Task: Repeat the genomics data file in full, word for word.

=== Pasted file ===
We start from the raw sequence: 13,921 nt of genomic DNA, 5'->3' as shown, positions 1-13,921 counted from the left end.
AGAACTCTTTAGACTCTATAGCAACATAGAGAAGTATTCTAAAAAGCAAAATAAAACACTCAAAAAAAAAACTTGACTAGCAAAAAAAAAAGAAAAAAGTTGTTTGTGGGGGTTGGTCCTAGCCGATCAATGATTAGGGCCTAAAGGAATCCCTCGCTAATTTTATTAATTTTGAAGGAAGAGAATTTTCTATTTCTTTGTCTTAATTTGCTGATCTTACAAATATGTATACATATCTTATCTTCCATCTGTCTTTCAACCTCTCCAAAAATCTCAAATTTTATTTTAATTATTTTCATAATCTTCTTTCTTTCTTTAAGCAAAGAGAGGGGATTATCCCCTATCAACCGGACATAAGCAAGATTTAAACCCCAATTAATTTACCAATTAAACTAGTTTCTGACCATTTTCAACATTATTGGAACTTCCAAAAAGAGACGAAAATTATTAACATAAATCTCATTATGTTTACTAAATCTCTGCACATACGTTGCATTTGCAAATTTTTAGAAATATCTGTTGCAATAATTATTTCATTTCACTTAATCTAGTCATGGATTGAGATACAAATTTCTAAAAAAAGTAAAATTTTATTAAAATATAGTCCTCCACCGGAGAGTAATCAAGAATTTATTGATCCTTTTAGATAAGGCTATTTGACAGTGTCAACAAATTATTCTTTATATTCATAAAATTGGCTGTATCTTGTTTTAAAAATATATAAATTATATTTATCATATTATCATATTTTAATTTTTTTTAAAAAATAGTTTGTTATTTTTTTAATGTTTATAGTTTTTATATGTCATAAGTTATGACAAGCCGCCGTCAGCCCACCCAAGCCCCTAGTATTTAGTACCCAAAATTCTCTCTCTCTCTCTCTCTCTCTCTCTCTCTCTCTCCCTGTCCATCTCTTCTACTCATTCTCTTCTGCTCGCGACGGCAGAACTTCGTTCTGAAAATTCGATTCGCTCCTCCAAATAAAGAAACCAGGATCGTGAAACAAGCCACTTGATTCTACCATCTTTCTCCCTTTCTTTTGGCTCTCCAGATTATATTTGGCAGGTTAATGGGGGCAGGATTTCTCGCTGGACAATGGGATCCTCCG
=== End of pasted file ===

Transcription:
We start from the raw sequence: 13,921 nt of genomic DNA, 5'->3' as shown, positions 1-13,921 counted from the left end.
AGAACTCTTTAGACTCTATAGCAACATAGAGAAGTATTCTAAAAAGCAAAATAAAACACTCAAAAAAAAAACTTGACTAGCAAAAAAAAAAGAAAAAAGTTGTTTGTGGGGGTTGGTCCTAGCCGATCAATGATTAGGGCCTAAAGGAATCCCTCGCTAATTTTATTAATTTTGAAGGAAGAGAATTTTCTATTTCTTTGTCTTAATTTGCTGATCTTACAAATATGTATACATATCTTATCTTCCATCTGTCTTTCAACCTCTCCAAAAATCTCAAATTTTATTTTAATTATTTTCATAATCTTCTTTCTTTCTTTAAGCAAAGAGAGGGGATTATCCCCTATCAACCGGACATAAGCAAGATTTAAACCCCAATTAATTTACCAATTAAACTAGTTTCTGACCATTTTCAACATTATTGGAACTTCCAAAAAGAGACGAAAATTATTAACATAAATCTCATTATGTTTACTAAATCTCTGCACATACGTTGCATTTGCAAATTTTTAGAAATATCTGTTGCAATAATTATTTCATTTCACTTAATCTAGTCATGGATTGAGATACAAATTTCTAAAAAAAGTAAAATTTTATTAAAATATAGTCCTCCACCGGAGAGTAATCAAGAATTTATTGATCCTTTTAGATAAGGCTATTTGACAGTGTCAACAAATTATTCTTTATATTCATAAAATTGGCTGTATCTTGTTTTAAAAATATATAAATTATATTTATCATATTATCATATTTTAATTTTTTTTAAAAAATAGTTTGTTATTTTTTTAATGTTTATAGTTTTTATATGTCATAAGTTATGACAAGCCGCCGTCAGCCCACCCAAGCCCCTAGTATTTAGTACCCAAAATTCTCTCTCTCTCTCTCTCTCTCTCTCTCTCTCTCTCCCTGTCCATCTCTTCTACTCATTCTCTTCTGCTCGCGACGGCAGAACTTCGTTCTGAAAATTCGATTCGCTCCTCCAAATAAAGAAACCAGGATCGTGAAACAAGCCACTTGATTCTACCATCTTTCTCCCTTTCTTTTGGCTCTCCAGATTATATTTGGCAGGTTAATGGGGGCAGGATTTCTCGCTGGACAATGGGATCCTCCG